Friday, September 3, 2010

Restaurant Puk Copenhagen Denmark -Fit for a King!

Phallic Phountain
Copenhagen’s Restaurant Puk was  a “meant to be” spot for us. It'll be a memorable spot for you, too. Our very helpful concierge at The Square Hotel recommended it as a favorite, reasonably priced restaurant with very good Danish food. The next day, while walking a block from the City Hall Square, or Rådhuspladsen, a local foodie said, “Oh, just 200 meters down is Puk, my favorite Danish restaurant.” As we approached it, I realized I’d photographed it from our hop-on hop-off bus tour the day before, thinking “I’d like to be eating there on a sunny day!”

Easiest way to find it- get directions to the tourist-filled Absolut Ice Bar by Hotel 27 on Lønganstraede (the over-hyped claustrophobic little freezer-bar. Elderly tourists’ buses line up outside-and the tourists leave saying, "We got taken, paying to go in a silly, cramped  freezer room"). Puk is east of it, ~650 feet down the same street (it becomesVandkunsten) on the opposite side, heading away from the City hall area. It’s pretty easy to spot- set back from the road side, the phallic fountain marking the little square in front of Puk-a tall tree or two are nearby.
Puk's Entrance is to Left of Rear Tables
Step down to Puk’s basement location, and you’re in a warmer world. Outside, it may seat 70 or more on a sunny day, inside 35 or so people fit at the bar and wooden tables.
 With wooden floors, old wooden beams and chairs, black & White old photos on walls and bric a brac adorning each window sill, it’s a very homey old spot.
     Old is just not the word for it-the building was used by a brewery for King Christian 3rd in the 1500's, and the restaurant got its late start in 1750. King Christian 7th visited here with his prostitute-mistress, "Boots-Catherine" Benthagen in1767-8, and the food’s still well worth a royal fling!
     The Danish and English menu lists a good number of selections. Tired, we asked our pleasant server, “What’s your recommendation for first timers?” She recommended the combo of herring in Aquavit, sour cream and dill, followed by roast pork for Kr. 188, US$ 31.30 (6 Kr for a dollar now), and a couple others. We enjoyed our glasses of locally brewed Carlsberg beer (52 Kr, or US $ 8.60).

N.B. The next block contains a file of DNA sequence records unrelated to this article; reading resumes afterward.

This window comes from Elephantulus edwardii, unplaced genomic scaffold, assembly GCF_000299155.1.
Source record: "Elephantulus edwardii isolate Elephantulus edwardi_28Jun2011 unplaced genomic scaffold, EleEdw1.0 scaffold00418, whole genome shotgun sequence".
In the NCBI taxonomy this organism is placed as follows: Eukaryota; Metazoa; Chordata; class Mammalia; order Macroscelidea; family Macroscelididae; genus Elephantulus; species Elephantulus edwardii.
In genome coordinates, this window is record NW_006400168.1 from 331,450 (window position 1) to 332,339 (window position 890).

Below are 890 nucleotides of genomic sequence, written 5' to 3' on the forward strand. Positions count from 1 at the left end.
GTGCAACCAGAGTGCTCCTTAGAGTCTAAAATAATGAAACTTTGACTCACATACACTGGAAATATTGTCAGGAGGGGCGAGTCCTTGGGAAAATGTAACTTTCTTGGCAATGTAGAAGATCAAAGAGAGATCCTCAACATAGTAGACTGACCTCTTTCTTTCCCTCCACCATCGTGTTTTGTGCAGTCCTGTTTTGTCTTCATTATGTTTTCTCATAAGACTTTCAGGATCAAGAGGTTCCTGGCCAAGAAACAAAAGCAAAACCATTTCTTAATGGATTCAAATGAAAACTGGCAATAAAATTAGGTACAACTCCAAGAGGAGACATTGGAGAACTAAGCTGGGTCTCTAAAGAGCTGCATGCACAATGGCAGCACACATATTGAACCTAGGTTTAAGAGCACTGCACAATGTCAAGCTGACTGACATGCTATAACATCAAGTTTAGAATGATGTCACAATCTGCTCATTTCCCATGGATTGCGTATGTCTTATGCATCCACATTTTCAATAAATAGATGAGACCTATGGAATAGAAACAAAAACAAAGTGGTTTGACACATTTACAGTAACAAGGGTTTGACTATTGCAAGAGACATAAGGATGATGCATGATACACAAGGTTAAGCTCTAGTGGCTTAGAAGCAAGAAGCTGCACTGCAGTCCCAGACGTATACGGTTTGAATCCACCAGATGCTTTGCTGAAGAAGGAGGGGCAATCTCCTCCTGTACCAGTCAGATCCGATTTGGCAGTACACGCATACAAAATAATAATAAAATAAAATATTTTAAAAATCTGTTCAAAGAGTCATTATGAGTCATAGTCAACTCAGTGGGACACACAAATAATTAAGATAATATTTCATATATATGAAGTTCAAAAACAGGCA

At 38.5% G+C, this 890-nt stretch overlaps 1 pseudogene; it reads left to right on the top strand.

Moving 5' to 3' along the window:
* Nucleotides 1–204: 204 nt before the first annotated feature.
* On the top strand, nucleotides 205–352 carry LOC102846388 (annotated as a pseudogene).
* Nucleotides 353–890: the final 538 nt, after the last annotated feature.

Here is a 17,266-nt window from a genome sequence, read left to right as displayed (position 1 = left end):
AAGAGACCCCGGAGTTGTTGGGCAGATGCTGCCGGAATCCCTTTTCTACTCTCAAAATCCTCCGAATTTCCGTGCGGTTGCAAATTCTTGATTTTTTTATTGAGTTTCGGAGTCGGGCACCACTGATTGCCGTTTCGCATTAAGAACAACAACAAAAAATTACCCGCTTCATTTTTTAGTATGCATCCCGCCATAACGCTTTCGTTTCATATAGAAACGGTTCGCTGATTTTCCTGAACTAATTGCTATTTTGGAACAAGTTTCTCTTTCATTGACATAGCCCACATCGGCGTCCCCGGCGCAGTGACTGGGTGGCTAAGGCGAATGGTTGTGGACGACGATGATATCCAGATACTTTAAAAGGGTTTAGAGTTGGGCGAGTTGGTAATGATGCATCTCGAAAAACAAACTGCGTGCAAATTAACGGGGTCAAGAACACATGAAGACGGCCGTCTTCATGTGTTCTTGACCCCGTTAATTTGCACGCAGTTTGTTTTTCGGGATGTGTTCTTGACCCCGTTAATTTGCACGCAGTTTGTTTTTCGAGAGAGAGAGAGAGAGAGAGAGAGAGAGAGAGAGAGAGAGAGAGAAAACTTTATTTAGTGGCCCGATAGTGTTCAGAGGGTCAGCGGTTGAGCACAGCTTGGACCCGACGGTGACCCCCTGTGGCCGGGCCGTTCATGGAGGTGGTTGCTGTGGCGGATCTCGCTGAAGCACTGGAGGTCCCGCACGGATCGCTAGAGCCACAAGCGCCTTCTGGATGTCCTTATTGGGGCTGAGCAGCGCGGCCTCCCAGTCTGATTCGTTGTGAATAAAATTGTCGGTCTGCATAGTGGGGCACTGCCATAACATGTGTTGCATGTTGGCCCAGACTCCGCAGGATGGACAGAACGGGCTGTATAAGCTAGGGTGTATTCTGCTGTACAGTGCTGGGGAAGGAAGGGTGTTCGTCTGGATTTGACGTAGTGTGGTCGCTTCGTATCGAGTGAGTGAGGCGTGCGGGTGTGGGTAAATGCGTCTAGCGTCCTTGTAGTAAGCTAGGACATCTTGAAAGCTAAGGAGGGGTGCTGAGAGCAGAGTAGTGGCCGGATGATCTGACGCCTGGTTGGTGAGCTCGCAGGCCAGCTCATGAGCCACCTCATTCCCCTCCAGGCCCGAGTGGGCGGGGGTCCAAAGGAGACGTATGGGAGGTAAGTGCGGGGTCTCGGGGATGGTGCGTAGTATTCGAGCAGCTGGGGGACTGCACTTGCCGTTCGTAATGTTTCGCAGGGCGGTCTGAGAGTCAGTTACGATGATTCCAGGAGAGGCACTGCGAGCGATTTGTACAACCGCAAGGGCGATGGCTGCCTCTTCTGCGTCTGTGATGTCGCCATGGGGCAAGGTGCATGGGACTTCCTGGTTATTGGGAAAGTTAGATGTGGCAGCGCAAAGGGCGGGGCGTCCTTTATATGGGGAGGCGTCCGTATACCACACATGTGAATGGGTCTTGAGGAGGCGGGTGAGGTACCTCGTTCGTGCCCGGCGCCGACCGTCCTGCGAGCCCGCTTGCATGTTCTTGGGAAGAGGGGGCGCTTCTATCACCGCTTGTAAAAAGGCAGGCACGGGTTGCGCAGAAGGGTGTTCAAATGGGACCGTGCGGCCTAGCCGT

The generous portion of herring in aquavit, sour cream and dill could be a meal for some.
    It was THE BEST herring we’ve ever had-tender and exquisitely tasty! You have to have this when in Copenhagen! The preparation is sooo tender, unlike other firmer, and still good herrings we've had.
     We were not rushed on to the second course. The plates arrived nicely paced, perhaps 5 minutes after we finished the herring. Again, large portions- we were glad we didn’t order appetizers! There’s generous sliced pork with a very good crisp-glazed salty rind of skin and fat-it's not a chicharrón or popcorn-like dry skin. I liked nibbling on the crisp skin, and set aside the subjacent rim of tasty fat. It's an art to have a crisp skin and tender meat. If it was a little less salty on the crust, I'd have given it a "best" rating.
Skin and little rim of easily removable fat aside, there's still a big portion of pork. The pork melts in your mouth! Shpritz it with lemon and add a bit of the rich brown gravy. Mmmm! The hot red cabbage is good, and the small rounded potatoes and sliced pickles are fine. Next time, we’d try the Smørrebrød (open-top sandwiches) for lunch, or dinner’s special tasting menu of Puk´s herring based on aquavit and sour cream, filet of flounder served with homemade sauce tatare, homemade pickled salmon served with mustard sauce, liver paté served with beets and bacon, Danish style roast pork served with red cabbage and pickled cucumbers, and brie served with grapes for Kr. 178, or US$30.
Not surprising that visiting Puk was b’shert, or clearly “meant to be.”

Vandkunsten 8, 1467 Københaven K, Copenhagen, Phone 33-11-14-17,
A few blocks from Rådhuspladsen & Tivoli, Bus: 1A, 2A, or 6A,

"...Lord, what fools these mortals be!" -Puck 
A Midsummer Nights Dream Act 3, scene 2, 110–115

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